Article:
Dylan Baldi was in his living room listening to a Waylon Jennings record from the '80s ("Turn the Page," to be exact) when I got him on the phone. He paid $6 for it, but that was $6 too much, according to him.
"It's not very good," Baldi said.
Baldi is the lead singer and songwriter of Cloud Nothings, a Cleveland-based noise rock band that originated as one of the many "fake" Myspace music profiles he created in the early 2000s.
Since 2009, Cloud Nothings have recorded with the legendary Steve Albini, become a darling of Pitchfork Media and collaborated with Wavves on the album "No Life for Me."
"It was cool; he [Albini] was nice. We were just kind of there, and we did it and left," Baldi said.
As for the Wavves collab ... "Nathan's [Williams, of Wavves] friend Jamie ran a label ... and hit me up one day and said, 'Do you want to make a record with Wavves?'" he added.
The band is fortunate enough to be in a position where they have the freedom to exercise their creative will.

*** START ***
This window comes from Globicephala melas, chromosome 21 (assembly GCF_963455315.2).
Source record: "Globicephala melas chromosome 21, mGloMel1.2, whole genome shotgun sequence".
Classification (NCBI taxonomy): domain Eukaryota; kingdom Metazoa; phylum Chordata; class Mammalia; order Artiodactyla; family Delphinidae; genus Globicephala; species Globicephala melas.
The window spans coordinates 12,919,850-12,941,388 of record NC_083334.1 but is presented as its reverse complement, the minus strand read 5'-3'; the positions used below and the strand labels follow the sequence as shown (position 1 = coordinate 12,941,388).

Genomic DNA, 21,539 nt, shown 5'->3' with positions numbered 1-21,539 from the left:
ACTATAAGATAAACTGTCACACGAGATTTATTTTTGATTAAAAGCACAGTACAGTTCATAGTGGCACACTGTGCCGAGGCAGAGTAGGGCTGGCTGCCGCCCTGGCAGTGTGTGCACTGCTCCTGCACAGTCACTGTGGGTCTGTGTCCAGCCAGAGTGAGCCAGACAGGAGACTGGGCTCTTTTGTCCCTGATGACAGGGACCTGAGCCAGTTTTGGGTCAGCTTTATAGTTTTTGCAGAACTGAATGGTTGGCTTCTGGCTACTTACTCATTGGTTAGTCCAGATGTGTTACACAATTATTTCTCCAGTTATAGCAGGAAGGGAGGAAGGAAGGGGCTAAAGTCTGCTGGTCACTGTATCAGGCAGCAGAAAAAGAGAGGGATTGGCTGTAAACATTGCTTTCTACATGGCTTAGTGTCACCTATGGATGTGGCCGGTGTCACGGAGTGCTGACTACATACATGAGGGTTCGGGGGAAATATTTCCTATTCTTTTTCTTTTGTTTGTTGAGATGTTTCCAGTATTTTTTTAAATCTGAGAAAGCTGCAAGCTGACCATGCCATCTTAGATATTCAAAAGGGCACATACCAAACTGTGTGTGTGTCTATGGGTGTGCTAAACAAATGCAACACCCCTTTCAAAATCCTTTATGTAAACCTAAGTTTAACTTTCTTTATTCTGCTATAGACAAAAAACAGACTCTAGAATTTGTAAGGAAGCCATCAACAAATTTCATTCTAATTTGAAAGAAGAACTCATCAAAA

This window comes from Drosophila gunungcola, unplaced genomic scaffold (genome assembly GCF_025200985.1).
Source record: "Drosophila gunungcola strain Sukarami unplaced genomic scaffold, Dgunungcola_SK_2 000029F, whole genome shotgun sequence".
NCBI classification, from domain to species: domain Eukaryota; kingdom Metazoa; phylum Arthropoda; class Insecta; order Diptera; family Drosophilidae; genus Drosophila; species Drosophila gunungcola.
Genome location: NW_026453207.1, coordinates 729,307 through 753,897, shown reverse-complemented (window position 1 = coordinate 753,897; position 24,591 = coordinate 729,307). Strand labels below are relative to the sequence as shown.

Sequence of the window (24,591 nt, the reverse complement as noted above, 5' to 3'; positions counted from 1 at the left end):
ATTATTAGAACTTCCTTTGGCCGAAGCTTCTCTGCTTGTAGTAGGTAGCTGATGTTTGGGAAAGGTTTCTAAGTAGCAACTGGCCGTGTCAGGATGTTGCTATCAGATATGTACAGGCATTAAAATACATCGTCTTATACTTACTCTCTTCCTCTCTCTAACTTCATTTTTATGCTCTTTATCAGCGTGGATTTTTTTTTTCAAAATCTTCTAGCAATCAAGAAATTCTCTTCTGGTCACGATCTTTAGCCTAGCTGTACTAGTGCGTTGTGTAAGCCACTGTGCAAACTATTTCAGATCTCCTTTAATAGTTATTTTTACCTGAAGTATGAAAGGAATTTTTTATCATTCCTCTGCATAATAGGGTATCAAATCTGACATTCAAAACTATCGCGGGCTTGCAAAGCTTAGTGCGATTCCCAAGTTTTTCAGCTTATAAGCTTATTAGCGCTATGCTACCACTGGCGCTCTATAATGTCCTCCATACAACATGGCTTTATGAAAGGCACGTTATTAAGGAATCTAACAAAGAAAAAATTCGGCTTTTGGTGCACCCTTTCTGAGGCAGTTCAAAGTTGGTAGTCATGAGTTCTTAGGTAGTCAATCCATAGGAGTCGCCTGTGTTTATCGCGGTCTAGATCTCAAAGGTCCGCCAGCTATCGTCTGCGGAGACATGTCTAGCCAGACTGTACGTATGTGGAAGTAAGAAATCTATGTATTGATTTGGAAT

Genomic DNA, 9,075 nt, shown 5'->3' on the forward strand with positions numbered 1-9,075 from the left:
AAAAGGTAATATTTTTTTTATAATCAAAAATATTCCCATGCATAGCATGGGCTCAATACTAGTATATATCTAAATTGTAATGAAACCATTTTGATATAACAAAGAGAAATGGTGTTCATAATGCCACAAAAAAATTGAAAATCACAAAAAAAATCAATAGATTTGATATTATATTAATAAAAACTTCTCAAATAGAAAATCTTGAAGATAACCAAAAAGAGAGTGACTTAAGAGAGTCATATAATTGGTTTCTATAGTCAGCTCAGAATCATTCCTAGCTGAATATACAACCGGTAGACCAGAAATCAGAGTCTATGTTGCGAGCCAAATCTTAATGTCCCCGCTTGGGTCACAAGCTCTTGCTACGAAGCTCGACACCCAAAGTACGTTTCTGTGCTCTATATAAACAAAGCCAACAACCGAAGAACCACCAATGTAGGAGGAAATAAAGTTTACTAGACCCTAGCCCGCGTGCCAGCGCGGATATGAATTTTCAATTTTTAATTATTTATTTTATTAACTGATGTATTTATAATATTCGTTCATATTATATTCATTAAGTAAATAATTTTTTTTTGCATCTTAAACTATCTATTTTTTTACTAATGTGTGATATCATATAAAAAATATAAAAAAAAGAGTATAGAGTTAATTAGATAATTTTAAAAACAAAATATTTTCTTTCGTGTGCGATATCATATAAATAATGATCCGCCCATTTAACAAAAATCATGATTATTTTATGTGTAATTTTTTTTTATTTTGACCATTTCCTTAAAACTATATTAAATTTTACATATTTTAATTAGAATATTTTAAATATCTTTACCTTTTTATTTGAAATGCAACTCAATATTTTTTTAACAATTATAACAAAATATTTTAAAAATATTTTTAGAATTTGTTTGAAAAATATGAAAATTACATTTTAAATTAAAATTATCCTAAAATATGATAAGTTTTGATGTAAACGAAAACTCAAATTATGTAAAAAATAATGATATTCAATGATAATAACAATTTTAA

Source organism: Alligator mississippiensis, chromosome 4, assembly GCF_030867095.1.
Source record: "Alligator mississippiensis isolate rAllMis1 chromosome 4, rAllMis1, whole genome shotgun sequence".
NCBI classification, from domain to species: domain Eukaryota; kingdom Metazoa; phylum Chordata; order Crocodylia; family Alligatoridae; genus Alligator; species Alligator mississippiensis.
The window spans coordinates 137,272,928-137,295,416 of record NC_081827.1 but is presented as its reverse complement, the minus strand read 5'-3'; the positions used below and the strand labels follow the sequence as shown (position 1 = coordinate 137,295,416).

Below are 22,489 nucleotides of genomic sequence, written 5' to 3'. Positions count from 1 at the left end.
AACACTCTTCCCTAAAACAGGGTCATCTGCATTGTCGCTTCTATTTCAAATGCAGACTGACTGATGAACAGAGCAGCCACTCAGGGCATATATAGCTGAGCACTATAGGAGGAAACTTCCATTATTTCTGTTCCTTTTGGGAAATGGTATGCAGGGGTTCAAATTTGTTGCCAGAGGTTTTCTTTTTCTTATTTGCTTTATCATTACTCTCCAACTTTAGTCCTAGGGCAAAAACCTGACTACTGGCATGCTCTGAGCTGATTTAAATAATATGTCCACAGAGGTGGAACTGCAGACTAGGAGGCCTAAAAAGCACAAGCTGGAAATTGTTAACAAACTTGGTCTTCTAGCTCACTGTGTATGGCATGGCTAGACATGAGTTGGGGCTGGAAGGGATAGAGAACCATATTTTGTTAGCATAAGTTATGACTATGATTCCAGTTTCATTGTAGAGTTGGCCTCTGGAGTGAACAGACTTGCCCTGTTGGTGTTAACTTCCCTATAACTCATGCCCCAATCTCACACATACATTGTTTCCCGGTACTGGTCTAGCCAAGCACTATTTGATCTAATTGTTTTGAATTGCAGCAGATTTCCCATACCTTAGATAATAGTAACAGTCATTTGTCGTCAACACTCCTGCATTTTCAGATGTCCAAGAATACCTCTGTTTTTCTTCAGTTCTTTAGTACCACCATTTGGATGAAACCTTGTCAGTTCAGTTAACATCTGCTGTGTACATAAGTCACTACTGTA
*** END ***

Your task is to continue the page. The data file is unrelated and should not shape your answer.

Unlike a typical record deal where a band has to commit to five to seven albums with a label, Cloud Nothings' agreement with Carpark Records means they're only on the hook for one album each time they re-sign.
On Oct. 19, the band will release their fifth studio album with Carpark, "Last Building Burning."
"We're in like a lucky position where we tour a lot -- this is our only job. So, we might as well make it fun. Last year, we toured a record before this, and there were moments in the songs where things got chaotic. We wanted to make a record like that -- hitting those insane peaks. That was really the basis of how this one ['Last Building Burning'] started. It's a little more exciting to play live," Baldi said.
Chaotic excitement is nothing new for Baldi, who plays saxophone for a free jazz band in Cleveland every now and then.
"I grew up listening to jazz a lot, weirdly. It was the first thing I started getting into. Early on it was like Ornette Coleman and Pharoah Sanders -- just sort of a little more out there. I think that did have an effect on me just being like, 'You can do anything you want.' There's no rules here, basically: It's the outer reaches of what music is. That's how I first got into noise was through free jazz. I got into punk and stuff after I got into free jazz," Baldi said.